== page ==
In November 2012, the Los Angeles Regional Water Quality Control Board renewed the Los Angeles County Municipal Stormwater Permit, a process in which Heal the Bay was very involved. That new permit system now has to be implemented and it requires cities to develop watershed management plans that will include specific projects to help improve water quality in our local rivers and streams. That's something we'd like to see more of in the ARBOR study. Our understanding is that the alternatives focused more on habitat restoration, but some of the projects outlined in the alternatives could incorporate ancillary water benefits.

    Did the study bring up other dilemmas on the part of Heal the Bay?

    This study brings to mind another important natural resource issue for the Army Corps that has been left unaddressed to date. Earlier this year the Army Corps was called-out for bulldozing important habitat in the Sepulveda Basin. The Corps has not publicly acknowledged their misstep in bulldozing existing habitat and impacting a Los Angeles River tributary. It is difficult for environmental groups to reconcile these two actions that are opposite ends of the spectrum as far as habitat management.


    Jenny Price, Environmental Writer and Activist

    I support Alternative 20 -- but really, I support Alternative 37, or maybe 153 [earlier, more comprehensive alternatives that weren't included in the final report], which is what we really should be doing at this point.

    Here's the thing. It's going to happen -- Alternative 20 and beyond.

    The revitalization of the entire L.A. River system -- the River and its tributaries and the lands around them -- are already bringing tremendous benefits to this megalopolis. Social, economic, ecological, and more. It's essential to cleaning up the water and air, ensuring water supplies at a time when our imported supplies are dwindling, providing parks and green space and connectivity in a city that's desperately starved for all of these. And quite important, it'll do all that in many of the least green and most polluted neighborhoods of L.A.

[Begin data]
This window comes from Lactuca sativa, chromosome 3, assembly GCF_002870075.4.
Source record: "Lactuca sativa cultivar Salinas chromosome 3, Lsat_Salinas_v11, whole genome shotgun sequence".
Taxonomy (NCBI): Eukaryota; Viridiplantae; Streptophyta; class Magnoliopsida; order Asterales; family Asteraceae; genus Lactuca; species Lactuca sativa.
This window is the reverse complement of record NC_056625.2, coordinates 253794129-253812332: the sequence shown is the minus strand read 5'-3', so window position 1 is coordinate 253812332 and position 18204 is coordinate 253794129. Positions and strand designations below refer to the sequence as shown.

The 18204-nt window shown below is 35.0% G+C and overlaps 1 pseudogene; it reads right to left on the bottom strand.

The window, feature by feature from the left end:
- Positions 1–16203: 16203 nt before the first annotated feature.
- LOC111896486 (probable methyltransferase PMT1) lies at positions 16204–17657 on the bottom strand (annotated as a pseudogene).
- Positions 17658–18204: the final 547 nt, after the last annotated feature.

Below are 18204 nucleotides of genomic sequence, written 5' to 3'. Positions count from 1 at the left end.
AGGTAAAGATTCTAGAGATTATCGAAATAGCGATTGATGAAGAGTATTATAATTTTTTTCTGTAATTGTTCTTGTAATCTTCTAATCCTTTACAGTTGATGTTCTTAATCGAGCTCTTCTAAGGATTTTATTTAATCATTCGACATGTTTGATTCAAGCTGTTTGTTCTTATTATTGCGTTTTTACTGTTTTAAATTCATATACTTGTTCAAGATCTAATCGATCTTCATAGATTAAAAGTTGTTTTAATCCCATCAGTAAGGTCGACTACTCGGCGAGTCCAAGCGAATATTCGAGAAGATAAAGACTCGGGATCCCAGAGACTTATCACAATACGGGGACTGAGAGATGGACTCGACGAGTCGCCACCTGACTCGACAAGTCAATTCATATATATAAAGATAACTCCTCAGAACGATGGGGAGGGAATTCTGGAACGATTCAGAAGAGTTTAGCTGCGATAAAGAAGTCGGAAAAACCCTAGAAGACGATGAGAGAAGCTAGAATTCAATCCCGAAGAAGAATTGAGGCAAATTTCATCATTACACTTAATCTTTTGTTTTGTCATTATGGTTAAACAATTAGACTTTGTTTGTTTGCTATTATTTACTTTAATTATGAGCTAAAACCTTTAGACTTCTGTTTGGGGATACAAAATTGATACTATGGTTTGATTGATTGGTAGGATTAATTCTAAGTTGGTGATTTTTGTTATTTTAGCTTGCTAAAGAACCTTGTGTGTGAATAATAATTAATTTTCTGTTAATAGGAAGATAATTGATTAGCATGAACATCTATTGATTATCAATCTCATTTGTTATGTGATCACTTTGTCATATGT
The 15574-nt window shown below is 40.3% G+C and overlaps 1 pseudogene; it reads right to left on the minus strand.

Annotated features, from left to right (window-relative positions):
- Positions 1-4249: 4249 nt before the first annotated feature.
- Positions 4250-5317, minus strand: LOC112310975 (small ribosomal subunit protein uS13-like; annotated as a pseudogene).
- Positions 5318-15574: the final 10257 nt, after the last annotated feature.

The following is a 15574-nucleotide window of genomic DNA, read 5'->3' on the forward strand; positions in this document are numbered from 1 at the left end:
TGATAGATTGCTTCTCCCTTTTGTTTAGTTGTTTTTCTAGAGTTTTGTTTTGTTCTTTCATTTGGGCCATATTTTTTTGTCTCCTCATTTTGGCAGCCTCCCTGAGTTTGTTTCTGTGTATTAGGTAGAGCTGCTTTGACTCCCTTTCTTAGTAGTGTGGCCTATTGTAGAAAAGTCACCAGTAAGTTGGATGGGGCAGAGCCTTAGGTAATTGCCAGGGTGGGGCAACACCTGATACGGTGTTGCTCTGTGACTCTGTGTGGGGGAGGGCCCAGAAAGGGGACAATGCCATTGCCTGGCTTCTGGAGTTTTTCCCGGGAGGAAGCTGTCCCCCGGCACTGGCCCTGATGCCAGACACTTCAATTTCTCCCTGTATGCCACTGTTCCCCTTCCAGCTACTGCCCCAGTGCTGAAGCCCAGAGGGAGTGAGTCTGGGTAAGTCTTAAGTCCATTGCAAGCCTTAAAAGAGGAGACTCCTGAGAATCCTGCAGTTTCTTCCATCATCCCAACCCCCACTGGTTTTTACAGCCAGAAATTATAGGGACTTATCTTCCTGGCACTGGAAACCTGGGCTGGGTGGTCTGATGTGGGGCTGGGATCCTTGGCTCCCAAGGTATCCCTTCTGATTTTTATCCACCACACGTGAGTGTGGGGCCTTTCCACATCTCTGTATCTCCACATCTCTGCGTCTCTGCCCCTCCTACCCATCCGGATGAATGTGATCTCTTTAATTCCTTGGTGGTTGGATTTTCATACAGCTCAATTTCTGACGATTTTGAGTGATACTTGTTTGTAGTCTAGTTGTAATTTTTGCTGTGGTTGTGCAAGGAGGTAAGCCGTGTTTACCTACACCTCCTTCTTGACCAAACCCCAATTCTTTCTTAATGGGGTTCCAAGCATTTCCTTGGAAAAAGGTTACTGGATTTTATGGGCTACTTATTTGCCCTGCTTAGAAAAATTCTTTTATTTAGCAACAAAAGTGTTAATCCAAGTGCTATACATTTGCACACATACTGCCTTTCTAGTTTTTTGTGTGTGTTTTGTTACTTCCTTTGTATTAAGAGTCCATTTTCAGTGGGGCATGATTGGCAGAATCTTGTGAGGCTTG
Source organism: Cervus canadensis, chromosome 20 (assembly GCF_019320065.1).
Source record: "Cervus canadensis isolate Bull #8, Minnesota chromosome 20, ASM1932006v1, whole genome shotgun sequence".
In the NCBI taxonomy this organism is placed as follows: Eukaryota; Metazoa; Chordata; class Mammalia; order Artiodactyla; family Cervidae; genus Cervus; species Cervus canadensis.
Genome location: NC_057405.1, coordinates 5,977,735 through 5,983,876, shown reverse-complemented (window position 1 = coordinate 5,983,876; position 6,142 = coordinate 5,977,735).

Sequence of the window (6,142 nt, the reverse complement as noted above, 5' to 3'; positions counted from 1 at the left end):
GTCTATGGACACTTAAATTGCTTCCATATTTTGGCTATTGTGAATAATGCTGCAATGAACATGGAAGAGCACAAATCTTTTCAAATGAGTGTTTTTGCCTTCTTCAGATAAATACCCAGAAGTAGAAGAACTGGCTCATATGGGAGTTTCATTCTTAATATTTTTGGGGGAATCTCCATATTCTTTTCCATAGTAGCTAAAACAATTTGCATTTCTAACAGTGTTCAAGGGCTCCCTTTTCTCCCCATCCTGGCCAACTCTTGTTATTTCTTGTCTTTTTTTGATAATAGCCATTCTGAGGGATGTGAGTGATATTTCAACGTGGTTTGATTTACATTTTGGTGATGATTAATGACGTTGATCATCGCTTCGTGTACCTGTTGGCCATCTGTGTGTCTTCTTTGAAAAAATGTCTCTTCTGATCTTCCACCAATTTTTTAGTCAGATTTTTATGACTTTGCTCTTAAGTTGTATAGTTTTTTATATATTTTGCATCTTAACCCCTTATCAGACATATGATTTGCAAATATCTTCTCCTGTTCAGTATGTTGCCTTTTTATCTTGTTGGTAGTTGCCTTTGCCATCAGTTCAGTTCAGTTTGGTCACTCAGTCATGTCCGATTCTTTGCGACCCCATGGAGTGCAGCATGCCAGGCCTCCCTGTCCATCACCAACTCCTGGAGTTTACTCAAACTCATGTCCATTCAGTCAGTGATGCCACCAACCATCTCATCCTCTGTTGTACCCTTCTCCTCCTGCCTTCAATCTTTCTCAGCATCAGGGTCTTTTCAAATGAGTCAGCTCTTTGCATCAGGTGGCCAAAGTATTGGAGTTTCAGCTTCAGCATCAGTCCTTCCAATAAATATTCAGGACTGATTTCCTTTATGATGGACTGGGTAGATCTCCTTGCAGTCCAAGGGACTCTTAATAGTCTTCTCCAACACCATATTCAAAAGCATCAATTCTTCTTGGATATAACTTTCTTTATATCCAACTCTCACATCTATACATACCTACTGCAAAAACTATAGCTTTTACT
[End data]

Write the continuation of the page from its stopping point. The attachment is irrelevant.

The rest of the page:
In other words, if Alternative 13 wins out, it'll demonstrate the need for and will drive the demand for Alternative 20, and then Alternative 32, and then Alternative 153. That's what's happened steadily for the past three decades -- smaller projects have led to bigger projects, and then to bigger projects -- and you know what? We're getting impatient. Let's do it now. Let's quit mucking around. It's going to happen -- so why should we postpone this essential and necessarily hugely ambitious civic project for another 30-40 years?

    Most of the essential players have been convinced for a decade. All the other public agencies. All the social and environmental nonprofits. The riverside communities -- and many beyond. Even some Corps leaders in L.A. get it.

    Not the Corps outside L.A., though. Their argument that this is the most cost-beneficial alternative just demonstrates a willful blindness and deafness to the colossal and multi-faceted benefits of this project -- and to its significance, not just in L.A. but to the eastern and western Sierra watersheds, the Colorado River watersheds, communities all over the West, and cities worldwide that will see that the impossible is actually possible when it comes to urban transformation.

    Alternative 13 doesn't understand that it's going to happen -- and that the Corps will eventually be doing and arguing for a lot of it. Why not do it NOW?

    About the Author

    Carren is an art, architecture and design writer and an avid explorer of Los Angeles. Her work has been spotted on Core77, Dwell, Surface Asia, and Fast Co.Design. You can find her online and on Twitter. 
    RSS icon

    Previous

    L.A. River Bike Path Adds Another Stretch in San Fernando Valley

    Next

    Film Noir Under the Bridge and Other L.A. River Events This Week

    LEAVE A COMMENT Leave Comment